So it’s not the resulting acceleration that’s the problem. Rather, it’s the way it goes about it. The V6 just sounds like any old V6, there’s no exhaust snarl even in the RS, the nine-speed automatic transmission is unremarkable, and there’s no proper manual mode, let alone paddle shifters to control it. These criticisms may seem superfluous in a midsize SUV, and maybe they are in reference to the ritzier Premier trim level, but remember, this is a midsize SUV that is channeling Camaro. It’s attempting to be sporty, to match its driving dynamics to decidedly exciting exterior styling. It’s in the areas of feel and sound that great performance-oriented vehicles – regardless of segment – ultimately stand out. They can make you fall in love.
They can also help a car warrant a higher price, which brings us to the 2019 Blazer’s biggest hang up. Our loaded RS test car would hit the register at $ 50,765. That’s shocking. It’s also about the same as a similarly loaded Ford Edge ST, which has 30 more horsepower and 111 more pound-feet of torque.
The more luxury-oriented Blazer Premier trim with the same comfort/convenience equipment would similarly cross the 50-grand threshold. It would also be about $ 3,000 more expensive than a loaded Acura RDX A-Spec and just $ 3,000 less than a loaded Mercedes-Benz GLC 300. Admittedly, both have less horsepower and the GLC is smaller, but this is nevertheless the sandbox in which Chevrolet has decided to play with that asking price.
And to that metaphorical sandbox, the Blazer just doesn’t bring enough. The interior might score points for its Camaro-inspired design, but the materials are nowhere close to what you’d get in similarly priced and equipped luxury-branded vehicles. Heck, the Jeep Grand Cherokee Overland, for the same price, offers much better materials and a richer overall ambiance. From the Blazer’s cheap plastic on the rear doors to the stiff, non-fluid action of those rotary vents, there’s nothing $ 50,000 about this cabin.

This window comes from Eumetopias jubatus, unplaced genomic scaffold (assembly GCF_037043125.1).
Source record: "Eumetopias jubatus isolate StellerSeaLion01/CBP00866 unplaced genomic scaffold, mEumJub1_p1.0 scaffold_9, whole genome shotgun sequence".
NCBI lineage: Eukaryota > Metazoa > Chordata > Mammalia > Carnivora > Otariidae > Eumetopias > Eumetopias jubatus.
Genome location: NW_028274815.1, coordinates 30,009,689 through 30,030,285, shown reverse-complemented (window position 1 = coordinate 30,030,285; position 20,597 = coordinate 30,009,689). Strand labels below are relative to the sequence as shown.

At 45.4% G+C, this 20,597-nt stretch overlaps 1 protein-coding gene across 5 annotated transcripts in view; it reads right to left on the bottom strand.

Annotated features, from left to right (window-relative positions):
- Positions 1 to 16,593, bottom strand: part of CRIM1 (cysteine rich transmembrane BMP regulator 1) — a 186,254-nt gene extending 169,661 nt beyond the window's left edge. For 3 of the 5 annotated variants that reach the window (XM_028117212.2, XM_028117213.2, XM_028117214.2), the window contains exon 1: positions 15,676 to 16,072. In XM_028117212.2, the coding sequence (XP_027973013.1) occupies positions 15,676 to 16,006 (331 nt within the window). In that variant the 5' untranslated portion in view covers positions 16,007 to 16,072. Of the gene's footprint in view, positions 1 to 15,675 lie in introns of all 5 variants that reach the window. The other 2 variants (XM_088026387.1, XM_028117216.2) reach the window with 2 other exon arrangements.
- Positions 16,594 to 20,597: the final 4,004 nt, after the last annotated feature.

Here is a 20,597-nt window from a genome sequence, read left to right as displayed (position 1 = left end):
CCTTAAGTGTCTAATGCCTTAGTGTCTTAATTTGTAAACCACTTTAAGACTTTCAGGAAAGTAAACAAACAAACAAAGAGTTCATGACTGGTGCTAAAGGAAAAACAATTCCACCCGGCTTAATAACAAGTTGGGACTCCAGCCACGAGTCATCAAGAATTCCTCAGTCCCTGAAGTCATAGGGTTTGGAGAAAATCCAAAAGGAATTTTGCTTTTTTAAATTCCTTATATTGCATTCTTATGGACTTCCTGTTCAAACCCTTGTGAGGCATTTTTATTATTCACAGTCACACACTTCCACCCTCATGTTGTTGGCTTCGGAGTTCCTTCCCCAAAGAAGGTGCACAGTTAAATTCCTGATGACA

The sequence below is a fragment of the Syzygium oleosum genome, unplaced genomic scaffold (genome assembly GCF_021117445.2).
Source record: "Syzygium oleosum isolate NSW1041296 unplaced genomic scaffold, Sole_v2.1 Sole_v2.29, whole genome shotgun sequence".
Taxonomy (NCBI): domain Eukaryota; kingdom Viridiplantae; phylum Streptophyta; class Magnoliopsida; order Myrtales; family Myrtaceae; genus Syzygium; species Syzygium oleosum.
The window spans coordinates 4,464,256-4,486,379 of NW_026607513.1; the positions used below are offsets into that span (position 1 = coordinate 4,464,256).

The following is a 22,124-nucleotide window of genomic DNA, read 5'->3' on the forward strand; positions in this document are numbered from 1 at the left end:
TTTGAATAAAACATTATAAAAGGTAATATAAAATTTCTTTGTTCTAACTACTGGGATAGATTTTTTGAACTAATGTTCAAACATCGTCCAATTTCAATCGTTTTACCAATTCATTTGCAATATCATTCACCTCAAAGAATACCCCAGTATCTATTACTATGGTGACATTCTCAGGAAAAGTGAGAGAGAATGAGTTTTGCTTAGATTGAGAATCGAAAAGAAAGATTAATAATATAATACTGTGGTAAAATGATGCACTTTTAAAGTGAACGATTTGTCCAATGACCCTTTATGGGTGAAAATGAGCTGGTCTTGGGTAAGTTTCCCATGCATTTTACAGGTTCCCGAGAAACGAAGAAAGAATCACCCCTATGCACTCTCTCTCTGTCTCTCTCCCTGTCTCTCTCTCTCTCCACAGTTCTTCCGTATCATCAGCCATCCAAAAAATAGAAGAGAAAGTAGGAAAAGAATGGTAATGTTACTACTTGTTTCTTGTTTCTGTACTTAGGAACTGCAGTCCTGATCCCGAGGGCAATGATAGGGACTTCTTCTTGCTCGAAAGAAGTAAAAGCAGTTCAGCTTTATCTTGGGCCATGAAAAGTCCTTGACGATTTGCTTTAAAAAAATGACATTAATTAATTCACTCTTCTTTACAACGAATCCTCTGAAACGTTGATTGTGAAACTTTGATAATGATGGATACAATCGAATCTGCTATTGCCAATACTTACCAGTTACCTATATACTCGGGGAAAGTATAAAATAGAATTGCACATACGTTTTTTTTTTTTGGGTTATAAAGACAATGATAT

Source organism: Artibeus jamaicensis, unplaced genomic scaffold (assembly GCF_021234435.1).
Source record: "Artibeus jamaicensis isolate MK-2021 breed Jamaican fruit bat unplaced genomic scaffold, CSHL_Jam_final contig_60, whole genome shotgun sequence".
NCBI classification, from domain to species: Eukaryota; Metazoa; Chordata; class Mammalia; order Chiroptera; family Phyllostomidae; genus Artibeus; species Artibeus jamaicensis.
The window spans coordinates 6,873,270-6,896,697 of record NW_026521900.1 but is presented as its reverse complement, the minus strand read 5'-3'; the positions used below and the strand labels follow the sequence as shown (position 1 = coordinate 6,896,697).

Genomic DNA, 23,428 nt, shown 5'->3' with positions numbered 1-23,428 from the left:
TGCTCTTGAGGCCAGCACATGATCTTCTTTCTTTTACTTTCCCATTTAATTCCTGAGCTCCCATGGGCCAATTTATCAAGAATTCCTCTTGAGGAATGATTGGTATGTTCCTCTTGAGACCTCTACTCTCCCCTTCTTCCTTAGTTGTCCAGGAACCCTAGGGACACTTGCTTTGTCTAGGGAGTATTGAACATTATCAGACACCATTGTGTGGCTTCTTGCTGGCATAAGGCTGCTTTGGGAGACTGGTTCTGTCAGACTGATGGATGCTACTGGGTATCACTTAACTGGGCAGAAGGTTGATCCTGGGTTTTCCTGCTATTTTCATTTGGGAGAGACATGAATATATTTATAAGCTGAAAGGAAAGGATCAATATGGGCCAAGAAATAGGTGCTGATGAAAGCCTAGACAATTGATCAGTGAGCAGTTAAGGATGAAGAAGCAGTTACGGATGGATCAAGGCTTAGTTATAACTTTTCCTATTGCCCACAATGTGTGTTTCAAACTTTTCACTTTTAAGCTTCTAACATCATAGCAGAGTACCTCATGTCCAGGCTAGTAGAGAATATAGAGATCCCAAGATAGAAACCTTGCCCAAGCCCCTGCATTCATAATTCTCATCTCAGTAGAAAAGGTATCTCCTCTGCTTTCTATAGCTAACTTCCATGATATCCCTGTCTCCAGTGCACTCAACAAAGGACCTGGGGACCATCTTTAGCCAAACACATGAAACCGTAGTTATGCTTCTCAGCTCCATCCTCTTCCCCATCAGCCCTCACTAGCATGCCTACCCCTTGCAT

Admittedly, the interior quality is perfectly acceptable at lower trim levels, but their value remains questionable. The Blazer 1LT we also drove with the perfectly serviceable 2.5-liter four-cylinder engine (193 hp, 188 lb-ft) and a more basic amount of equipment (see bottom of this page for a complete trim and features breakdown), still carried a sticker of $ 35,340. That’s nearly what you’d pay for a turbocharged Mazda CX-5, or any number of other loaded compact SUVs.
Ah, but what about size? The 2019 Blazer is a mid-size model, with exterior dimensions that put it in the camp of such vehicles as the Edge and Grand Cherokee. It’s also quite wide, resulting in more shoulder room in the back seat relative the Edge and all compact models. You’re more likely to fit three across or fit people on either side of a child seat.
However, rear seat legroom at 39.6 inches is only similar to larger compact SUVs like the Honda CR-V and Toyota RAV4, while it has less headroom. That sleek, low roof will likely result in your hair grazing the headliner, and with the panoramic sunroof, you might even need to slouch or utilize the seatback’s ample recline.
That back seat also slides generously, making it easy to bring kids closer to those in front or free up extra cargo space. That’s a good thing, since its on-paper figures are unremarkable. There’s 30.3 cubic feet with the seats raised and 64.2 when they are lowered completely flat thanks to a cleverly engineered seat bottom (see cargo video below). By contrast, the biggest compact models like the CR-V and Forester are in the mid 30s and 70s, respectively. Even Chevy’s own Equinox has only a single cubic foot less of maximum cargo capacity than the Blazer.
So, you’re really not getting extra space or equipment for your money. You’re also not getting enough of a premium vibe in the Premier, and as a model with performance intentions, the RS just doesn’t go far enough to engage and excite. The design and the resulting enthusiasm of its engineers gave the 2019 Chevy Blazer such a solid foundation for success. Yet it frankly seems like the bean counters prevented the extra effort that really could’ve made the Blazer something special in the segment – or at least worth its high price.